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What is Wireless LAN?

written by: NormDickinson•edited by: Lamar Stonecypher•updated: 5/17/2011

Flexibility and mobility make a wireless LAN an attractive alternative to a wired network. Wireless LANs provide all the functions of a wired LAN without the necessity of physical wiring.

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    Divested of all technical jargon, a wireless LAN (wireless Local Area Network) may be described as linking two or more computers or devices to facilitate inter- communication among the devices through radio connection within a limited physical area. The obvious purpose is to provide the users connectivity to the network while moving around the prescribed operational area.

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    Wireless LAN Technology and Connectivity

    True to its name, a wireless LAN does not depend on the conventional wired Ethernet connections. A wireless LAN functions either as an independent system or is set up as an extension to an existing wired network. Feasibility reports suggest that a wireless LAN signal can be broadcast to effectively cover a maximum radius of 100 yards. Wireless LANs offer increased productivity, physical convenience, and cost advantages over traditional wired networks.

    To obviate the requirement of wired connection, Wireless LAN uses Radio Frequency technology for transferring and receiving data through the air and makes the mobility concept of data connectivity feasible. It has, however, to be borne in mind that since the signal is broadcast within a closed area where many can share it, security concerns have to be properly addressed so that authorized users alone have access. Installing a wireless LAN system can be quick and simple. Also, the need of getting cable connections through walls and ceilings can be eliminated completely.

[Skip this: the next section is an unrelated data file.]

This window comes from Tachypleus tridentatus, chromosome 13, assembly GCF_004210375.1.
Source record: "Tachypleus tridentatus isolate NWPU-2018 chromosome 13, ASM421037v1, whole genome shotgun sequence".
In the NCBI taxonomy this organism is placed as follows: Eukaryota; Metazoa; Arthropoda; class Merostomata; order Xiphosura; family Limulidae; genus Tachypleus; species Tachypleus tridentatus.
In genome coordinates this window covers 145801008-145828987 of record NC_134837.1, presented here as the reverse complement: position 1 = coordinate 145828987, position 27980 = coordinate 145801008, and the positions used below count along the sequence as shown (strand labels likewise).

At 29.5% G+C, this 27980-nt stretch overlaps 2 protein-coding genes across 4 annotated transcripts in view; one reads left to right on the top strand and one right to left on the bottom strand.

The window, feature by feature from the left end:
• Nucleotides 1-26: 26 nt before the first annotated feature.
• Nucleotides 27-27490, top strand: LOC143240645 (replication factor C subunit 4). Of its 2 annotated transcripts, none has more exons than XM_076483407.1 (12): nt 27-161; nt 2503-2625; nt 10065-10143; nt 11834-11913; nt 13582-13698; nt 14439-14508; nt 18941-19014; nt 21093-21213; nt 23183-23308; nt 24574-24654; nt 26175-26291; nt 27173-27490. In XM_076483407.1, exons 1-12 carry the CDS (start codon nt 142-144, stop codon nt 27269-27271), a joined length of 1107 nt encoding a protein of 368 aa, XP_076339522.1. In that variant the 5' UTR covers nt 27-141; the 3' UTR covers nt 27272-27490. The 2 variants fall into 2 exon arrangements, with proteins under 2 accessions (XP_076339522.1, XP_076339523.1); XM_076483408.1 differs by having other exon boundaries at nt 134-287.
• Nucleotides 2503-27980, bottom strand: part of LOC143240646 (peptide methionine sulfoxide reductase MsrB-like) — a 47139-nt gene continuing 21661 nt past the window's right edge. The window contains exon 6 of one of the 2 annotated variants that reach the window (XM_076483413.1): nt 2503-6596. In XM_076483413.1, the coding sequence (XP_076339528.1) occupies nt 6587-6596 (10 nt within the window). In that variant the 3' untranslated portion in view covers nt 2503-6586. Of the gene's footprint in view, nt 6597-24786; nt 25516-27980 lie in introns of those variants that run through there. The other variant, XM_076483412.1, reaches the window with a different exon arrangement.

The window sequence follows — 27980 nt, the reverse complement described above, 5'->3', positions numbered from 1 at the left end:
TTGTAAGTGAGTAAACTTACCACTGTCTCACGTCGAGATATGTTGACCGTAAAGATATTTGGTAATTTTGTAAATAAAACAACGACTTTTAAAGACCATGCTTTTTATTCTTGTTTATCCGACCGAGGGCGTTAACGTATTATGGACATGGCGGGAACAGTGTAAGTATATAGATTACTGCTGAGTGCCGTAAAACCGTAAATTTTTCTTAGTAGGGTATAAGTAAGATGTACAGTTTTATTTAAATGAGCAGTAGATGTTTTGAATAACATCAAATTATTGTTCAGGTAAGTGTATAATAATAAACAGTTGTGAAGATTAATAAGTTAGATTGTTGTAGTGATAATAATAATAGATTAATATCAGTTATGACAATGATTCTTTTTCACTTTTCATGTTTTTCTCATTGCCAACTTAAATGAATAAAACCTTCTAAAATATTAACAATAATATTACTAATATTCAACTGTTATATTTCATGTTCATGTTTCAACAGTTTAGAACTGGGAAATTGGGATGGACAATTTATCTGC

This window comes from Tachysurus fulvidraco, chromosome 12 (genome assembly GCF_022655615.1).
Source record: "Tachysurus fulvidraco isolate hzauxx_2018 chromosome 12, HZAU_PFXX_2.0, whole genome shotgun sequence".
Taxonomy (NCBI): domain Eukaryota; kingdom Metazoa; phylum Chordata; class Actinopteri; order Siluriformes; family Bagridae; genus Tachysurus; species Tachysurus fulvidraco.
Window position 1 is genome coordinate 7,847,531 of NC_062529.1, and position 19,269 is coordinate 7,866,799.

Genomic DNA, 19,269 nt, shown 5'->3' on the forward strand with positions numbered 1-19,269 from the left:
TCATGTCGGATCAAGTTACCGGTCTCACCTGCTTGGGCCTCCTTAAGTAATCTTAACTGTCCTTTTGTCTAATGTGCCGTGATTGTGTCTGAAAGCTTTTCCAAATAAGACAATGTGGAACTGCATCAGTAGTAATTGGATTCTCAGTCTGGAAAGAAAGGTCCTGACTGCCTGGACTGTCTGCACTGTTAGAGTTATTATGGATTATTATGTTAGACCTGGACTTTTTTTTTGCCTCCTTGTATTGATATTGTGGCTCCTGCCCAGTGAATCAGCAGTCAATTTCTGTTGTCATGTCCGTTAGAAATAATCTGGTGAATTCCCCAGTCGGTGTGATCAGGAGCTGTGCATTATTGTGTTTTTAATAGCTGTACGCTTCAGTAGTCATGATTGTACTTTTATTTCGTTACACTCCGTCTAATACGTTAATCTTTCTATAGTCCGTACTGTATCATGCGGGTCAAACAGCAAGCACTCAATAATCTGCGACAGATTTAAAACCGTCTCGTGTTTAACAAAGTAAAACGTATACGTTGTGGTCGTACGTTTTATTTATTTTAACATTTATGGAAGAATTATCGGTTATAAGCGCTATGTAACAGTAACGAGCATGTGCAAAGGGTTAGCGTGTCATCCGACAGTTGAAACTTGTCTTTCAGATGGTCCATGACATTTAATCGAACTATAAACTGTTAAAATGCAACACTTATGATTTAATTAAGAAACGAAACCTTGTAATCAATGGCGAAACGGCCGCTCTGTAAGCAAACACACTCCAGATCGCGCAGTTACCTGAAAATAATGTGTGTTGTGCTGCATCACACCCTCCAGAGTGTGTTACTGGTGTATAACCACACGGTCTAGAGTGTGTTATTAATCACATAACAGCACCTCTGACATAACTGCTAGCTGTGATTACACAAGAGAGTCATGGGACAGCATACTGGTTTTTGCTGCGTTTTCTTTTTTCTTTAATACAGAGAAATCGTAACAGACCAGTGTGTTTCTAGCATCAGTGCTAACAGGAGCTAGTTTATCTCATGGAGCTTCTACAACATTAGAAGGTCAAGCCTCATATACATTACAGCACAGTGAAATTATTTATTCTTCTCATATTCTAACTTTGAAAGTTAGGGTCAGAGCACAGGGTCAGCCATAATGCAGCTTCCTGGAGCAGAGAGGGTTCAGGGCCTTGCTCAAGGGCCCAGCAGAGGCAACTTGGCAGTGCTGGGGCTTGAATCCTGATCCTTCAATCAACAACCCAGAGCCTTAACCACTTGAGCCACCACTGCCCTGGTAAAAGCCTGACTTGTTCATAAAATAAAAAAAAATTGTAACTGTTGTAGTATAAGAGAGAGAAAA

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    Types of WLAN

    Wireless LANs are available in two basic types – the smaller version more appropriate for home offices with a couple of access points with provision to broadcast a signal of 100- to 200-foot radius. The second type, also called the enterprise class, provides for more individual access points to broadcast the signal to reach a much wider area.This type, by virtue of its expanded user capacity, carries some distinctive features like enhanced security, remote management, and the potential to integrate with other wired networks.

    There is a wide variety of technologies for the manufacturers of wireless LANs to choose from when designing a wireless LAN system - Narrowband Technology, Spread Spectrum Technology, Frequency-hopping spread-spectrum (FHSS), Direct-sequence spread-spectrum (DSSS) and Infrared Technology - with each of these technologies having its own benefits.

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    WLAN Standards

    Several protocols exist for wireless networking. They are:

    802.11a: has data transfer rates up to 54Mbps and as it it operates in a more regulated frequency, is said to be less plagued by signal interference. This standard is faster than 802.11b and is capable of supporting multiple simultaneous connections.

    802.11b:supports data transfer rates up to 11Mbps. Though it is proved to be more effective than 802.11a at penetrative powers, it does not support as many simultaneous connections.

    802.11g:supports data transfer speeds up to 54Mbps. It is midway between 802.11 band and 802.11a for range capability and the typical range is between 65 to 120 feet.

    802.11.n: supports data transfer speeds up to 300Mbps. It is the fastest and longest range protocol to date and is now standard fare on most new laptops and wireless adapters.